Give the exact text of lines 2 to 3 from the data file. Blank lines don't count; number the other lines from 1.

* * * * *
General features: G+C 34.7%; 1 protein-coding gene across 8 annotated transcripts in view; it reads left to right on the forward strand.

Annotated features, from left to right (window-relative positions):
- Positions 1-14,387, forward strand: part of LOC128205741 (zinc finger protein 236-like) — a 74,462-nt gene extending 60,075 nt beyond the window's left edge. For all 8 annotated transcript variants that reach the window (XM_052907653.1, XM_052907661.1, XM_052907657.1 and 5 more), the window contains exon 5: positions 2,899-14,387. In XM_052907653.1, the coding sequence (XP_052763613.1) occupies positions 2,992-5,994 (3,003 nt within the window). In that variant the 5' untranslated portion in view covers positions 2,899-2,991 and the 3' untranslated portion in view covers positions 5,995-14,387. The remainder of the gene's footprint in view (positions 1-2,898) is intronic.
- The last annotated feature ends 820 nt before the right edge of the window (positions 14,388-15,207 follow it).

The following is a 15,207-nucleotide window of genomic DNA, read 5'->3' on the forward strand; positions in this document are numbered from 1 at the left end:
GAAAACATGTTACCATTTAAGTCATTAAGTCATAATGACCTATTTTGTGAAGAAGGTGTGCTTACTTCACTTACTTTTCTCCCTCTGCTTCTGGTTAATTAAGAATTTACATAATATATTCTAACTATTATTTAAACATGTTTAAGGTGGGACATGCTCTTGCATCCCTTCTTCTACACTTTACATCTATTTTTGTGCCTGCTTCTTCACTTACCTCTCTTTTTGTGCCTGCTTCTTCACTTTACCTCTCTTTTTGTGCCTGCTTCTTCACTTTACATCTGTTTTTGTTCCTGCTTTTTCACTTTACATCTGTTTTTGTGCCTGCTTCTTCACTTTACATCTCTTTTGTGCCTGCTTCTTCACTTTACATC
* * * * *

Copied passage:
Annotated features, from left to right (window-relative positions):
- Positions 1-14,387, forward strand: part of LOC128205741 (zinc finger protein 236-like) — a 74,462-nt gene extending 60,075 nt beyond the window's left edge. For all 8 annotated transcript variants that reach the window (XM_052907653.1, XM_052907661.1, XM_052907657.1 and 5 more), the window contains exon 5: positions 2,899-14,387. In XM_052907653.1, the coding sequence (XP_052763613.1) occupies positions 2,992-5,994 (3,003 nt within the window). In that variant the 5' untranslated portion in view covers positions 2,899-2,991 and the 3' untranslated portion in view covers positions 5,995-14,387. The remainder of the gene's footprint in view (positions 1-2,898) is intronic.